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Cedars-Sinai Medical Center Physicians And Scientists Present Findings At Annual Meeting Of The Pediatric Academic Societies

and often leads to septic shock. More than 20,000 people in the United States die each year from septic shock resulting from Gram-negative septicemia.

Gram-negative bacteria contain a toxin, called lipopolysaccharide (LPS) or endotoxin, on their outer membranes. Even tiny amounts of endotoxin shed from the bacteria into the blood are recognized by the immune system, which activates various types of cells, including white blood cells that produce inflammatory molecules called cytokines. Cytokines destroy invading pathogens but if the production of cytokines continues unchecked, they actually become toxic themselves. Patients suffering from septicemia who progress to septic shock actually may die as a result of the excessive immune response rather than from the initial bacterial infection alone.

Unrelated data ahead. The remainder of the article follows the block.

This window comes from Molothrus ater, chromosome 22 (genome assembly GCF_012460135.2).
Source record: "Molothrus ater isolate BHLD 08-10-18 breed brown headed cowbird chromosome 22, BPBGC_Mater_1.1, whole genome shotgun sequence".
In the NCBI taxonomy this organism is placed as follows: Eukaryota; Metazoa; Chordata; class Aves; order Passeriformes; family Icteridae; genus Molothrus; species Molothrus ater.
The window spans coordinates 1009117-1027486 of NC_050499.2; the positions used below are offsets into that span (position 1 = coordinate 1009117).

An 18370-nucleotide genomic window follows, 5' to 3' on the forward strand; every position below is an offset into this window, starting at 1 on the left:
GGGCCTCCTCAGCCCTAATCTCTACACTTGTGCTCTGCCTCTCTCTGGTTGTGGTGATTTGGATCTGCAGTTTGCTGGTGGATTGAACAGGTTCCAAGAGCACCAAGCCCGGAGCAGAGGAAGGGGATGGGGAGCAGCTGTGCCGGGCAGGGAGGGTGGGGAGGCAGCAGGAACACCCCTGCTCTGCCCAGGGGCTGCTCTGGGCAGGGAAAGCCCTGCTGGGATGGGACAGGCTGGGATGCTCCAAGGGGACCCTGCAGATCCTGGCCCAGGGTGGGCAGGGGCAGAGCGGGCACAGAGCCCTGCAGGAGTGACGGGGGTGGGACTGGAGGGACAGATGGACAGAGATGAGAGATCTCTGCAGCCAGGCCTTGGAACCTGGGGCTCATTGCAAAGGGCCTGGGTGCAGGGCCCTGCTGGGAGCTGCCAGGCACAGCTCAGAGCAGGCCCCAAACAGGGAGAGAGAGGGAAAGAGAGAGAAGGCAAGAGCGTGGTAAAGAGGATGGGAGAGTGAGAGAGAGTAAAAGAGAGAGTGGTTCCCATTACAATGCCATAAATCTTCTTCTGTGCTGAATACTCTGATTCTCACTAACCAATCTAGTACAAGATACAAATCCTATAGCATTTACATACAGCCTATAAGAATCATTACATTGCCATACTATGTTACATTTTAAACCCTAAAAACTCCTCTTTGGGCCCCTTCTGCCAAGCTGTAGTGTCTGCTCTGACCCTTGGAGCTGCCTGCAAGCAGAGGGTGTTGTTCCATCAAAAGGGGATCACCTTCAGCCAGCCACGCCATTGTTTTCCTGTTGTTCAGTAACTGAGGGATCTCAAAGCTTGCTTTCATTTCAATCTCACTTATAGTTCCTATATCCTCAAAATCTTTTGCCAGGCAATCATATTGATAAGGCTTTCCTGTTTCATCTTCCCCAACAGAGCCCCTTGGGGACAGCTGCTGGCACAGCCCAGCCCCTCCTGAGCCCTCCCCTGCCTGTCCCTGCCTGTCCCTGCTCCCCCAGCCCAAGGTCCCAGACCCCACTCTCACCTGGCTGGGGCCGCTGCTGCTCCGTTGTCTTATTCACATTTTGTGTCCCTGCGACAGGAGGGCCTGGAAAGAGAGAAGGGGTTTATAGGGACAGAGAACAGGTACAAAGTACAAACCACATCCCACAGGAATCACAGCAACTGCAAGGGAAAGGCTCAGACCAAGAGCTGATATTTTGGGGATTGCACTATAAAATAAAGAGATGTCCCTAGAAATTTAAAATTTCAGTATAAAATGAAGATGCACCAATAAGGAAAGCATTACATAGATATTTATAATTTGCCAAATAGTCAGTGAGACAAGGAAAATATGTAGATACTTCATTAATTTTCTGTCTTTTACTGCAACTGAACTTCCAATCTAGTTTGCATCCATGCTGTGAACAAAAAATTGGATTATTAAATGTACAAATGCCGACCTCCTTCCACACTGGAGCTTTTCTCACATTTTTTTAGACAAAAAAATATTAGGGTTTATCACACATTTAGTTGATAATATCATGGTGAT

In this study, headed by Dr. Arditi and involving researchers at Cedars-Sinai and several other institutions, scientists have for the first time identified in actual human cells a "receptor" that may be a key component of this process.

Scientists had previously discovered that a "Toll receptor" found in the cells of fruit flies and even in a number of plants is responsible for triggering the "innate" or primitive immune system to fend off invading organisms. Suspicions and evidence have been mounting over the past several years that similar "Toll-like receptors" exist in humans. In fact, five Toll-like receptors have recently been cloned and several others have been identified.

In this study using human endothelial cells (cells that line the blood vessels) and human monocytes (blood cells that are important in fighting infection), the researchers provided proof that endotoxin uses a Toll-receptor signaling pathway within human cells to induce NF-kappa B (a protein that turns on genes that make cytokines and trigger inflammatory responses). They also were able to show the presence of Toll-like receptors (TLR2 and TLR4) on the surface of the human cells. Identi
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Contact: Sandra Van
Sandy@VanCommunications.com
1-800-396-1002
Cedars-Sinai Medical Center
4-May-1999


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